A look beyond the big numbers
High fundraising rounds in the fintech world continue to make the headlines. From neobanks around the globe to firms specialised in structured working capital financing, many reached several hundreds of million in fundraising in 2019.
Also, in the absence of details around the terms and conditions set for the deals, the numbers can easily make other entrepreneurs’ mouths water. But, as Pascal Gauthier, CEO of the crypto asset wallet firm Ledger notes, “the devil is often in the detail”.
“We always talk about the big numbers,” he says, “but what’s behind the number is probably more interesting than the value itself and entrepreneurs should look closer.”
When we look at the hard figures, two elements can come into play. First, venture capital (VC) firms usually introduce a notion of stage financing, whereby the entrepreneurs gain access to the whole amount of funding in successive tranches only if they manage to achieve certain milestones.
“This is a way for VCs to limit their financial risk,” explains Aram Attar, managing partner at Kagemusha Capital and founder of Tytchme Academy, an e-mentoring platform. “Although they promise a high round of funding, they may never unlock the second or even third tranche simply because the firm has not delivered on the financial milestones.”
Beyond the financial argument, there is also a governance factor. As Pascal Gauthier notes, stage investing allows investors to protect themselves from a potential ‘take the money and run’ effect.
But, far greater still than that, what entrepreneurs should pay attention to is the type of shares the VCs will take in the company. And this is where the devil lies.
“We must distinguish common shares from preferred shares,” notes Attar. “In Europe, common shares are usually owned by the entrepreneurs and the business angels who invest in the company at an early stage, either on a pre-seed or seed round of funding. The preferred shares are usually introduced as soon as a series A round of funding takes place when VC firms get involved.”
These preferred shares give investors access to the information concerning the company they invest in or even a governing right. But, more importantly, they confer investors the priority over the common stock upon the exit of the company.
How does this work in practice?
Let’s say a company has already raised a few rounds of funding and is now valued at $20m pre-money. The company needs some extra capital to expand further and is raising a new round where the investors are willing to bring $10m. The post-money valuation of the company is now $30m.
Now, let’s assume that the company and the previous investors owned up to 20,000,000 shares and they issue 10,000,000 new shares. The VCs taking part in this new round will own 33.33% of the capital, while the founders and the previous investors will retain 66.66% of it.
So far so good. Also, in an ideal scenario where the firm was to exit at this point (either through an IPO or an acquisition, for instance), the entrepreneurs and the business angels would automatically access 66.66% of the proceeds of the sale. Or, at least, that’s what some tend to think.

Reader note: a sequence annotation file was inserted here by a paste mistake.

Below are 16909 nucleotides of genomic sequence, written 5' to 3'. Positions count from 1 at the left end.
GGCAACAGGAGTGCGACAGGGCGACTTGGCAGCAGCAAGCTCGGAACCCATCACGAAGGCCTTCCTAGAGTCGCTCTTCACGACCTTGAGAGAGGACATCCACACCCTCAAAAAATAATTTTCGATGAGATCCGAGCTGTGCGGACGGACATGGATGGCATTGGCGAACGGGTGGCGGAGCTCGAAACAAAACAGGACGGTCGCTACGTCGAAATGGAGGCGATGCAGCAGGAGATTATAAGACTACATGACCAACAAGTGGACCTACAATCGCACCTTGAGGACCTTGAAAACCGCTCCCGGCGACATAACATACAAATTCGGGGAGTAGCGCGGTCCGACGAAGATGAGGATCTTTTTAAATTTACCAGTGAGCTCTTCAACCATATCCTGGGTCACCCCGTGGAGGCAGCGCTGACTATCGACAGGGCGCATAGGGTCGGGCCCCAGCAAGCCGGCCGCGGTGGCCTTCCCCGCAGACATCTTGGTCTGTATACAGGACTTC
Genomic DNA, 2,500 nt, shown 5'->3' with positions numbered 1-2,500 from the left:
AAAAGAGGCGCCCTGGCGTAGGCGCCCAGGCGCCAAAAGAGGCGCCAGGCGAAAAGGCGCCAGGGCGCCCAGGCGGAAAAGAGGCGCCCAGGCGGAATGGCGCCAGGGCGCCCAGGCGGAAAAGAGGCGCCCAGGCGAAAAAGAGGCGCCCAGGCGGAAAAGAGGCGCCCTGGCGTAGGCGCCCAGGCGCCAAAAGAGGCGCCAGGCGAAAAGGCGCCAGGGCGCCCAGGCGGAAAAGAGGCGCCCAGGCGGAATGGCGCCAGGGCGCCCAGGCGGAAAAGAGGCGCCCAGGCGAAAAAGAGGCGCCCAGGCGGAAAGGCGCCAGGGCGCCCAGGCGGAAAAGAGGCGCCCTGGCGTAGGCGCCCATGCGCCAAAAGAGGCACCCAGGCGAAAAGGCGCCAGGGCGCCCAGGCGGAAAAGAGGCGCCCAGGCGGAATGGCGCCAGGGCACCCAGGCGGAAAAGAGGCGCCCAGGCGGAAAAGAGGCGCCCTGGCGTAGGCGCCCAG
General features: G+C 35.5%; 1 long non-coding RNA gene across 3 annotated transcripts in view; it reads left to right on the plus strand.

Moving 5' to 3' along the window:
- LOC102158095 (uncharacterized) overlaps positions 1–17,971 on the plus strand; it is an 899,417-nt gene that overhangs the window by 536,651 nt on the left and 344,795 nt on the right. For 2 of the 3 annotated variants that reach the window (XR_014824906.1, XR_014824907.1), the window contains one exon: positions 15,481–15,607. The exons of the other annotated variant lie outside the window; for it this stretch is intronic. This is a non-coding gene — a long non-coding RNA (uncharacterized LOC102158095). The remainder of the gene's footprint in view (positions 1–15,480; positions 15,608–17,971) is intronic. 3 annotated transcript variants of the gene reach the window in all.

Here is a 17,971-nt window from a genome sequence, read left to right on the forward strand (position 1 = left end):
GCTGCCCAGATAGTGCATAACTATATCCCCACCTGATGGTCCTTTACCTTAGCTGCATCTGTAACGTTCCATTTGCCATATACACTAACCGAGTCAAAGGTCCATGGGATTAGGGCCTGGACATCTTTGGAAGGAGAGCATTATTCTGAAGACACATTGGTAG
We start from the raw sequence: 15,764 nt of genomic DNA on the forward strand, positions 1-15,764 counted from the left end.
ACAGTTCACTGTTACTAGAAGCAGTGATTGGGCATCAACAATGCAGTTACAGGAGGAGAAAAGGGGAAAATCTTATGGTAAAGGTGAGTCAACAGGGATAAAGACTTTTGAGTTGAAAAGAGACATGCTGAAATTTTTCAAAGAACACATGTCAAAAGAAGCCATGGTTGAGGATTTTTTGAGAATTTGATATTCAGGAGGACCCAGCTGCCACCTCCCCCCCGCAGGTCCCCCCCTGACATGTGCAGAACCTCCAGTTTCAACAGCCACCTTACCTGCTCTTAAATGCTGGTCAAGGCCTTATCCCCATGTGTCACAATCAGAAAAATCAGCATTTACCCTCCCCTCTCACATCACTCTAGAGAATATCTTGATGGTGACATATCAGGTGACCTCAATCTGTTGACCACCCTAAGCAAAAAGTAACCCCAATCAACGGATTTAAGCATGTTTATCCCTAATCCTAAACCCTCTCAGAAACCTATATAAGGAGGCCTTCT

But, as Attar explains, the reality may well be different.
“Everything depends on the preferred shares and on whether the exit is successful or not,” he says. “The system of preferred shares introduces a sort of waterfall, which will determine which shareholders get paid first in the event the company is sold. At that point, the investors who invested last will say: ‘Hold on, considering the fact that we have invested $10m in the company, we want our money back first, so you owe us $10m. Then, and only if there is something left out of the sale and no other rules apply, we’ll share it on the 67/33 basis’.”
If we assume that the value placed on the firm at the exit stage reaches some large multiple of the amount of money its investors committed, the entrepreneurs and the business angels could still have a chance of earning something.
However, as Pascal Gauthier points out, the entrepreneurs and the business angels should pay attention to the 2x liquidation preference, often introduced in the pre-IPO rounds. With these shares, late investors can be paid returns twice as high as the amount they have invested – in this case, $20m.
For the founders and the business angels, though, the amount of money left at the end could be meaningless. The early VCs who invested from the series A of funding, may have already introduced some preferred shares. In that case, those investors would also have the right to claim their investment first upon exit, leading to the cake shrinking yet further for the founders and the business angels.
Now, let’s assume the value placed on the firm at the exit stage fails to reach the large multiples. In that case, the amount the entrepreneurs will receive could be down to zero.
“Let’s say a company exits with a valuation of $10m, which is much lower than its post-valuation of $30m, the late VCs will still take their $10m back and there is nothing left,” explains Attar.
And he adds: “What is confusing is that people tend to think they have sold 33% of their company, whereas in some cases, they may have sold 100% of it.”
In these circumstances, it’s easy to see why some companies may not be fit for the VCs’ investment model. But, as Pascal Gauthier reminds us, everything depends on your company and your capacity as a founder to raise money.
“At the end of the day, if you can prove that your business is viable, your team is on track and that your model is scalable, you can potentially convince investors to follow you, based on your own conditions,” he says. “But if you don’t, then, VCs will certainly impose their own rules.”
By Cecile Sourbes, senior staff writer, FinTech Futures